Basement Dwelling: “SATURATION” by BROCKHAMPTON

http://bit.ly/2rY0D48

“I want Brockhampton to be something that lasts beyond me. Yeah, that’s the goal.” – Kevin Abstract, founding member of BROCKHAMPTON.

The story of L.A.-based hip-hop outfit BROCKHAMPTON is a bit of an unconventional one, especially in the world of hip hop. The group formed after Kevin Abstract (real name Ian Simpson) made a post on a Kanye West fan forum looking for artists to collaborate and make music, following him being disowned by his family after coming out as gay (a main topic of his last project under the Kevin Abstract moniker, called American Boyfriend). He and the others that responded then relocated to a house in L.A., where each member resides and creates music together. Kevin just turned 20 a couple weeks ago, and the other members of the group are around the same age. Yes, that really is the story behind this group; material that I don’t think even some of the most skilled storyteller could come up with easily.

BROCKHAMPTON has been gaining traction steadily ever since their formation, with a healthy dose of singles and a scatterbrained, albeit super enjoyable mixtape with 2015’s All American Trash, which showed a great deal of promise and great tracks to match. Don’t begin to think that this level of heart and ambition doesn’t shine through on their new album, SATURATION (BROCKHAMPTON’s first proper LP), because that feeling permeates and consumes this project wholly.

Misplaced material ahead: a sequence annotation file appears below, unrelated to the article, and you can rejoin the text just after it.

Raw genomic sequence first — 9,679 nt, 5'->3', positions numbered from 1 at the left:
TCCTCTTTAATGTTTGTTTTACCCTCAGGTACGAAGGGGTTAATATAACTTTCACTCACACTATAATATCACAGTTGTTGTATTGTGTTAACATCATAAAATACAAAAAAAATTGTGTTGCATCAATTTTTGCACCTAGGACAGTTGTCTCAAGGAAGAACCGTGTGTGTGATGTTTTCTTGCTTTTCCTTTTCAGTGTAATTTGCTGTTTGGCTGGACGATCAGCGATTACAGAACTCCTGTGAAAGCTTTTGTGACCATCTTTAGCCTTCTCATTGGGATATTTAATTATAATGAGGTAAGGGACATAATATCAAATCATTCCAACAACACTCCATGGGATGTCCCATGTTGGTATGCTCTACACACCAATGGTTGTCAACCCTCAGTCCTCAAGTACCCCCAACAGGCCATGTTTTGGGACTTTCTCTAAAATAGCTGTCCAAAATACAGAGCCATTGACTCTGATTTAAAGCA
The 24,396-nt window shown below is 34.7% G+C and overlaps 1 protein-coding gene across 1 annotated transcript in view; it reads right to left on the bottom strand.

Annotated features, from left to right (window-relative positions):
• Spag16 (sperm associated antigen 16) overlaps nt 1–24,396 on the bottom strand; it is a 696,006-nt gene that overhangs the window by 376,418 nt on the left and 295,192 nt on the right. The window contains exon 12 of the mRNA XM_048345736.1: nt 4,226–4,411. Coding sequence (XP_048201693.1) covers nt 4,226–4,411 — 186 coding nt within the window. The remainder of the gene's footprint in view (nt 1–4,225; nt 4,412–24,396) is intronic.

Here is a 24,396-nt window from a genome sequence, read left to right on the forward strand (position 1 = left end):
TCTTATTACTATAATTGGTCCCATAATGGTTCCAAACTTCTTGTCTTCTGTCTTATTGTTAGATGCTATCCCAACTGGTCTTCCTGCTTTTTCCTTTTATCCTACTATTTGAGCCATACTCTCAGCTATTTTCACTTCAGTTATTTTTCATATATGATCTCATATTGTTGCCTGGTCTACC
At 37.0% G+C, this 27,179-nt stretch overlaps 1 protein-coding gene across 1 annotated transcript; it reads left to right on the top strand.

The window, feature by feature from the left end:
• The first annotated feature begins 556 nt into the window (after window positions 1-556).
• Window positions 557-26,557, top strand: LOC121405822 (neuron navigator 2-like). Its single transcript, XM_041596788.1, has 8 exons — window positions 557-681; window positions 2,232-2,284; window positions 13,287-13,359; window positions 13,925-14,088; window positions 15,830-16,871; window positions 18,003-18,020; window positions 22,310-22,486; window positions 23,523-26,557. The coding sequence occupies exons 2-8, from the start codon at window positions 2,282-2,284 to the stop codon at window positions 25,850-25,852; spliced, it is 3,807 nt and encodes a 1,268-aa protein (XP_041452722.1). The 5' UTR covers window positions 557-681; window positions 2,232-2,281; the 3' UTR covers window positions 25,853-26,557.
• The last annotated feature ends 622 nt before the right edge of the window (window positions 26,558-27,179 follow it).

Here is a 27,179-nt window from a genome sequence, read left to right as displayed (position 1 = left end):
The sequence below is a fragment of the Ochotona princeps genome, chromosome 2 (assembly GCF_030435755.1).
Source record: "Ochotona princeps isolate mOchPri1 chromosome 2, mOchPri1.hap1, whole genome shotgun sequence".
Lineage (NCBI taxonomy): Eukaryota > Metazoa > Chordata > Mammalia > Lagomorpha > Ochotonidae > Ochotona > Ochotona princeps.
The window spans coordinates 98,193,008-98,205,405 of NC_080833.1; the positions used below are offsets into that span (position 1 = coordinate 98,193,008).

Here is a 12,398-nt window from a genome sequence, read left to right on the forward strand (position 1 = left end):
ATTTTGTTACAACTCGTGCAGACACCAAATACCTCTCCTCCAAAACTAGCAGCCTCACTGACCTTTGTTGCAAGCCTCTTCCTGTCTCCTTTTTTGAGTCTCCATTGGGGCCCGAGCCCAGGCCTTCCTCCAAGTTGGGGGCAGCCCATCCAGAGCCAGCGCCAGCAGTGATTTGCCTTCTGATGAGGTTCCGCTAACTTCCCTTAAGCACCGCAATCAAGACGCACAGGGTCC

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Basement Dwelling: “Humanz” by Gorillaz

http://apple.co/2p2Sw2V

It’s bothersome to hear people talk about Gorillaz. Sure, Gorillaz are a widely loved and celebrated act, and they have been for nearly 20 years now. But one of their greatest strengths is also one of their biggest setbacks.

It’s idiotic to me that the animated world of Gorillaz, co-created by legendary underground comic artist Jamie Hewlett, and which serves as the stylistic umbrella for a global and multigenerational collaborative music project, proves to be such a turnoff for people.

I often hear, “I’m not in the mood to listen to a new Gorillaz record.” Or, “I haven’t listened to Gorillaz in years,” said with an uppity, I-have-no-time-for-this-kids-crap kind of pretension. I hear it all the time. But the worst is when I simply hear someone say, “I hate them.”

These all translate to, “I don’t want to listen to something that my anime-watching, comic-reading coworker listens to.” It’s bullshit and it totally exists — don’t deny it. It’s a very lazy argument, and I’d say that even without my personal bias. Gorillaz is a project that represents artistic unity and bridging gaps to deliver a message that we as a people desperately need, especially in our current turbulent dystopia. This is the point of Humanz’ entire existence.

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Basement Dwelling: “22, A Million” by Bon Iver

Welcome to Basement Dwelling, where I review new records that should be on your musical radar. What sets Basement Dwelling apart from other music review columns is that these are all albums that are currently residing in my record collection. No promo copy was given, no stream was listened to. Instead, a physical copy of an album was purchased before I listened to it. Don’t think of me as a critic, but as a music obsessive looking to open a dialogue about some of the best tunes that are currently being released.